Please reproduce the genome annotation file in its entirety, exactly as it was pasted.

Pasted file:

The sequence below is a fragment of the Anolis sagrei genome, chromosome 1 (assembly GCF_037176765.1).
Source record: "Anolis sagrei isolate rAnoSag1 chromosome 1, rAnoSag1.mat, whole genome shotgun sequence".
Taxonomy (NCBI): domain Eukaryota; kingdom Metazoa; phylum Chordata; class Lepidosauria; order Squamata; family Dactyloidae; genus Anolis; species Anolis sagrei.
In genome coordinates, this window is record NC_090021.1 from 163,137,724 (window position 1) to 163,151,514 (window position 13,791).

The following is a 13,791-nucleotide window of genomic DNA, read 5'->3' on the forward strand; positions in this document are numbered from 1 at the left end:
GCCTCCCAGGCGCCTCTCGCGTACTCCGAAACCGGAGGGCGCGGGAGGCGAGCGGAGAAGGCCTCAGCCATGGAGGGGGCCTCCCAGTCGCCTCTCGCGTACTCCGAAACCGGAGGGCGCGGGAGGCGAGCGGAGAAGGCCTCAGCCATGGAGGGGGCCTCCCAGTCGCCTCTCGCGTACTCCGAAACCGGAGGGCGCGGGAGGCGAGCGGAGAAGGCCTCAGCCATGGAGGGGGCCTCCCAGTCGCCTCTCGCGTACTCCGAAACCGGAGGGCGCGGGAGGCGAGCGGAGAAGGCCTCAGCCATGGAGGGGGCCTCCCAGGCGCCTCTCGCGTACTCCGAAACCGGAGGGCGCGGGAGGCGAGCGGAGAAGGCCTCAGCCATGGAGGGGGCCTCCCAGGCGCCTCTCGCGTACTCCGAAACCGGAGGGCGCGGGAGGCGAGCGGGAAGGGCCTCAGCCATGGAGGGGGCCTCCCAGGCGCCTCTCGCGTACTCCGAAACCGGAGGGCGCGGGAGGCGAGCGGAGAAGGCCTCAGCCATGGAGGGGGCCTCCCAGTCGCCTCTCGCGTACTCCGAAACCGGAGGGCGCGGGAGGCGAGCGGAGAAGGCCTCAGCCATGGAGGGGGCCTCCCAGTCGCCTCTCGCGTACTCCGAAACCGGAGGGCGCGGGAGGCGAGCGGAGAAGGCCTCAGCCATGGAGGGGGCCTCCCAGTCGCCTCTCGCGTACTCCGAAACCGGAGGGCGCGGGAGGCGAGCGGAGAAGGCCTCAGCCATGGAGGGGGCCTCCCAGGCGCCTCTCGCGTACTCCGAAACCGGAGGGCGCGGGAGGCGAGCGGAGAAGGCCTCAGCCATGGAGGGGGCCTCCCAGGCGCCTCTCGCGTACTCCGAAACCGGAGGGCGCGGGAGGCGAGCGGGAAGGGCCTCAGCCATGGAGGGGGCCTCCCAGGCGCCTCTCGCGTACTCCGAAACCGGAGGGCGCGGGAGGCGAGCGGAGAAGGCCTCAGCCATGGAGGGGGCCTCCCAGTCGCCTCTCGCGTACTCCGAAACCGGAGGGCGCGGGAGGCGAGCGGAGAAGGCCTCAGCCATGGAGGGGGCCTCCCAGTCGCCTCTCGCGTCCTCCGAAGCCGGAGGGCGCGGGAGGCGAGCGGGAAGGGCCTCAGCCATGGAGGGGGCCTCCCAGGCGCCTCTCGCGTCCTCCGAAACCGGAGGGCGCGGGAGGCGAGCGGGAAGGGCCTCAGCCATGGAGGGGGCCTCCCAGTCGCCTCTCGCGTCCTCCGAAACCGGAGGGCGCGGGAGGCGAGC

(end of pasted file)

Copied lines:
The sequence below is a fragment of the Anolis sagrei genome, chromosome 1 (assembly GCF_037176765.1).
Source record: "Anolis sagrei isolate rAnoSag1 chromosome 1, rAnoSag1.mat, whole genome shotgun sequence".
Taxonomy (NCBI): domain Eukaryota; kingdom Metazoa; phylum Chordata; class Lepidosauria; order Squamata; family Dactyloidae; genus Anolis; species Anolis sagrei.
In genome coordinates, this window is record NC_090021.1 from 163,137,724 (window position 1) to 163,151,514 (window position 13,791).

The following is a 13,791-nucleotide window of genomic DNA, read 5'->3' on the forward strand; positions in this document are numbered from 1 at the left end:
GCCTCCCAGGCGCCTCTCGCGTACTCCGAAACCGGAGGGCGCGGGAGGCGAGCGGAGAAGGCCTCAGCCATGGAGGGGGCCTCCCAGTCGCCTCTCGCGTACTCCGAAACCGGAGGGCGCGGGAGGCGAGCGGAGAAGGCCTCAGCCATGGAGGGGGCCTCCCAGTCGCCTCTCGCGTACTCCGAAACCGGAGGGCGCGGGAGGCGAGCGGAGAAGGCCTCAGCCATGGAGGGGGCCTCCCAGTCGCCTCTCGCGTACTCCGAAACCGGAGGGCGCGGGAGGCGAGCGGAGAAGGCCTCAGCCATGGAGGGGGCCTCCCAGGCGCCTCTCGCGTACTCCGAAACCGGAGGGCGCGGGAGGCGAGCGGAGAAGGCCTCAGCCATGGAGGGGGCCTCCCAGGCGCCTCTCGCGTACTCCGAAACCGGAGGGCGCGGGAGGCGAGCGGGAAGGGCCTCAGCCATGGAGGGGGCCTCCCAGGCGCCTCTCGCGTACTCCGAAACCGGAGGGCGCGGGAGGCGAGCGGAGAAGGCCTCAGCCATGGAGGGGGCCTCCCAGTCGCCTCTCGCGTACTCCGAAACCGGAGGGCGCGGGAGGCGAGCGGAGAAGGCCTCAGCCATGGAGGGGGCCTCCCAGTCGCCTCTCGCGTACTCCGAAACCGGAGGGCGCGGGAGGCGAGCGGAGAAGGCCTCAGCCATGGAGGGGGCCTCCCAGTCGCCTCTCGCGTACTCCGAAACCGGAGGGCGCGGGAGGCGAGCGGAGAAGGCCTCAGCCATGGAGGGGGCCTCCCAGGCGCCTCTCGCGTACTCCGAAACCGGAGGGCGCGGGAGGCGAGCGGAGAAGGCCTCAGCCATGGAGGGGGCCTCCCAGGCGCCTCTCGCGTACTCCGAAACCGGAGGGCGCGGGAGGCGAGCGGGAAGGGCCTCAGCCATGGAGGGGGCCTCCCAGGCGCCTCTCGCGTACTCCGAAACCGGAGGGCGCGGGAGGCGAGCGGAGAAGGCCTCAGCCATGGAGGGGGCCTCCCAGTCGCCTCTCGCGTACTCCGAAACCGGAGGGCGCGGGAGGCGAGCGGAGAAGGCCTCAGCCATGGAGGGGGCCTCCCAGTCGCCTCTCGCGTCCTCCGAAGCCGGAGGGCGCGGGAGGCGAGCGGGAAGGGCCTCAGCCATGGAGGGGGCCTCCCAGGCGCCTCTCGCGTCCTCCGAAACCGGAGGGCGCGGGAGGCGAGCGGGAAGGGCCTCAGCCATGGAGGGGGCCTCCCAGTCGCCTCTCGCGTCCTCCGAAACCGGAGGGCGCGGGAGGCGAGC